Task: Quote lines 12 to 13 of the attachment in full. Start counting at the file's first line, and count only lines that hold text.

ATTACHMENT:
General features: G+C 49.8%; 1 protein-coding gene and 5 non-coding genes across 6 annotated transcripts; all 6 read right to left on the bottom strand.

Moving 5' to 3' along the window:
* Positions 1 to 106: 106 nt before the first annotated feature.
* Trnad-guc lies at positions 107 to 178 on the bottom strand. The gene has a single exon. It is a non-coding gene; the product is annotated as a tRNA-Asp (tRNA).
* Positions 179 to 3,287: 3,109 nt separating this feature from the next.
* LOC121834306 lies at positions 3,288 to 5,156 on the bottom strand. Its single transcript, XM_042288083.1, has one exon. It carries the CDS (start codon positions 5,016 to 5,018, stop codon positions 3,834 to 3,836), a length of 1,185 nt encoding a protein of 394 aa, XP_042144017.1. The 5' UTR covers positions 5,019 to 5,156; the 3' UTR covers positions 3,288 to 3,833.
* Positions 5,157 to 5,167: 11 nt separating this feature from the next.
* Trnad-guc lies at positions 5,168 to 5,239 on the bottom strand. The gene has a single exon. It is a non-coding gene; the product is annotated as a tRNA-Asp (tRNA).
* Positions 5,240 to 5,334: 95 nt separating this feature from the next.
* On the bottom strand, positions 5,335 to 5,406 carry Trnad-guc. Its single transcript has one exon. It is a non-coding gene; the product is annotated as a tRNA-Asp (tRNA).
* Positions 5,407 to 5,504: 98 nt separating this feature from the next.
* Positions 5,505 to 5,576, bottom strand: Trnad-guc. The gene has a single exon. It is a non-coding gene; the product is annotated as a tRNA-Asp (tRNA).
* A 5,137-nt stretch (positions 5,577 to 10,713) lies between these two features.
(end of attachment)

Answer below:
* Positions 5,505 to 5,576, bottom strand: Trnad-guc. The gene has a single exon. It is a non-coding gene; the product is annotated as a tRNA-Asp (tRNA).
* A 5,137-nt stretch (positions 5,577 to 10,713) lies between these two features.